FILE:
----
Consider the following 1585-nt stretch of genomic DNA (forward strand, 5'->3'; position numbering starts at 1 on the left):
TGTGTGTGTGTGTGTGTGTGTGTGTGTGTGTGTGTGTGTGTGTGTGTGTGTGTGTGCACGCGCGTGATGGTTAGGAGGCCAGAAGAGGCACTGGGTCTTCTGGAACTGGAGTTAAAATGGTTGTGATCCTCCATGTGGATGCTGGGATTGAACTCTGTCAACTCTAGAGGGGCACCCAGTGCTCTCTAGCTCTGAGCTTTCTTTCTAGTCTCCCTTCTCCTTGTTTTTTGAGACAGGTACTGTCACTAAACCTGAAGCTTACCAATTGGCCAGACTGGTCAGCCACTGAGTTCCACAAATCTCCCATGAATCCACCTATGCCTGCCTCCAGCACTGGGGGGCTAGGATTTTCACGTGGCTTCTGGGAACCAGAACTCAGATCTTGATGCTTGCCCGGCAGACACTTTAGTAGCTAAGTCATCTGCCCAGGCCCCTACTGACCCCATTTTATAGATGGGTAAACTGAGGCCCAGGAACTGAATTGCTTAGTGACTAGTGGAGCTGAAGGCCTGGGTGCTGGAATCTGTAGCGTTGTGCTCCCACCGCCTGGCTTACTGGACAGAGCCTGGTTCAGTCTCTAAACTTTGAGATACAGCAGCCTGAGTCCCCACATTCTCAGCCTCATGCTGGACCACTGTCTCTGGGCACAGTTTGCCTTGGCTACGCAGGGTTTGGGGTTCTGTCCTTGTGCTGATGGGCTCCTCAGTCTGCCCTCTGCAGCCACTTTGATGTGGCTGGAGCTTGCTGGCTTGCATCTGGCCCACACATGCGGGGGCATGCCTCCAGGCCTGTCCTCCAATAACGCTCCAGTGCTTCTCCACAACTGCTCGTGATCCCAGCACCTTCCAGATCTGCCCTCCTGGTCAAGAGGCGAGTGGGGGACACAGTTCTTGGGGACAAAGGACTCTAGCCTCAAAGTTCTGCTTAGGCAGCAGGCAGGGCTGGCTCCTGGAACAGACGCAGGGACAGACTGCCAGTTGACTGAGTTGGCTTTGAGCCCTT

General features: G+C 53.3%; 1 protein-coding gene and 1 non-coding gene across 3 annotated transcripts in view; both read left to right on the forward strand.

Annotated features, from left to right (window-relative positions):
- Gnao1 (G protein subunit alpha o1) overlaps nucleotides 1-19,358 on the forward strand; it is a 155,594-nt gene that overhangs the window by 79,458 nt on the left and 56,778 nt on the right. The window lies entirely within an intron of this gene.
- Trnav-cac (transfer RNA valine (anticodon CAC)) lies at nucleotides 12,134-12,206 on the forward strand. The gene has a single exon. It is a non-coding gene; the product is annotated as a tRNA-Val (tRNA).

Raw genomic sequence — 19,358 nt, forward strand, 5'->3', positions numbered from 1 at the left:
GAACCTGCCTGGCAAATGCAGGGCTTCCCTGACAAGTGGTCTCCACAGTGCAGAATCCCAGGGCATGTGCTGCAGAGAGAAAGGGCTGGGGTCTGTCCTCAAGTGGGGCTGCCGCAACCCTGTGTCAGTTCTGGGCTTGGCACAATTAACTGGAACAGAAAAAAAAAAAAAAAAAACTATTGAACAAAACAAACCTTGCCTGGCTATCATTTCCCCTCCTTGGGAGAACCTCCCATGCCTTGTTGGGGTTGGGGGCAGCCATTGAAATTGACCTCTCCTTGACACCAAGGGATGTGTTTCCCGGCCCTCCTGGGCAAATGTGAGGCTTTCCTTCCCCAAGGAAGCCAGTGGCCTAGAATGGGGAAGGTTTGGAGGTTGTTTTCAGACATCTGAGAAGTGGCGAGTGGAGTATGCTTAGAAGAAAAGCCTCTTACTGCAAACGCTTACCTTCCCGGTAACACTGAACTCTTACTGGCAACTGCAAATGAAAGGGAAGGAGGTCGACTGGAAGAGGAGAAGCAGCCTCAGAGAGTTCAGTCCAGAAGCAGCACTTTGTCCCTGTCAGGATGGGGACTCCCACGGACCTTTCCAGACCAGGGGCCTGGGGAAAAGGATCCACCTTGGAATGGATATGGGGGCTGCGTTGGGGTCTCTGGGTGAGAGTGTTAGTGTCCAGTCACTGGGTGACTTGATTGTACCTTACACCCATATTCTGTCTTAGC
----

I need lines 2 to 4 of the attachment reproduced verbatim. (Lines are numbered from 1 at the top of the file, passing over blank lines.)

TGTGTGTGTGTGTGTGTGTGTGTGTGTGTGTGTGTGTGTGTGTGTGTGTGTGTGTGCACGCGCGTGATGGTTAGGAGGCCAGAAGAGGCACTGGGTCTTCTGGAACTGGAGTTAAAATGGTTGTGATCCTCCATGTGGATGCTGGGATTGAACTCTGTCAACTCTAGAGGGGCACCCAGTGCTCTCTAGCTCTGAGCTTTCTTTCTAGTCTCCCTTCTCCTTGTTTTTTGAGACAGGTACTGTCACTAAACCTGAAGCTTACCAATTGGCCAGACTGGTCAGCCACTGAGTTCCACAAATCTCCCATGAATCCACCTATGCCTGCCTCCAGCACTGGGGGGCTAGGATTTTCACGTGGCTTCTGGGAACCAGAACTCAGATCTTGATGCTTGCCCGGCAGACACTTTAGTAGCTAAGTCATCTGCCCAGGCCCCTACTGACCCCATTTTATAGATGGGTAAACTGAGGCCCAGGAACTGAATTGCTTAGTGACTAGTGGAGCTGAAGGCCTGGGTGCTGGAATCTGTAGCGTTGTGCTCCCACCGCCTGGCTTACTGGACAGAGCCTGGTTCAGTCTCTAAACTTTGAGATACAGCAGCCTGAGTCCCCACATTCTCAGCCTCATGCTGGACCACTGTCTCTGGGCACAGTTTGCCTTGGCTACGCAGGGTTTGGGGTTCTGTCCTTGTGCTGATGGGCTCCTCAGTCTGCCCTCTGCAGCCACTTTGATGTGGCTGGAGCTTGCTGGCTTGCATCTGGCCCACACATGCGGGGGCATGCCTCCAGGCCTGTCCTCCAATAACGCTCCAGTGCTTCTCCACAACTGCTCGTGATCCCAGCACCTTCCAGATCTGCCCTCCTGGTCAAGAGGCGAGTGGGGGACACAGTTCTTGGGGACAAAGGACTCTAGCCTCAAAGTTCTGCTTAGGCAGCAGGCAGGGCTGGCTCCTGGAACAGACGCAGGGACAGACTGCCAGTTGACTGAGTTGGCTTTGAGCCCTT

General features: G+C 53.3%; 1 protein-coding gene and 1 non-coding gene across 3 annotated transcripts in view; both read left to right on the forward strand.

Annotated features, from left to right (window-relative positions):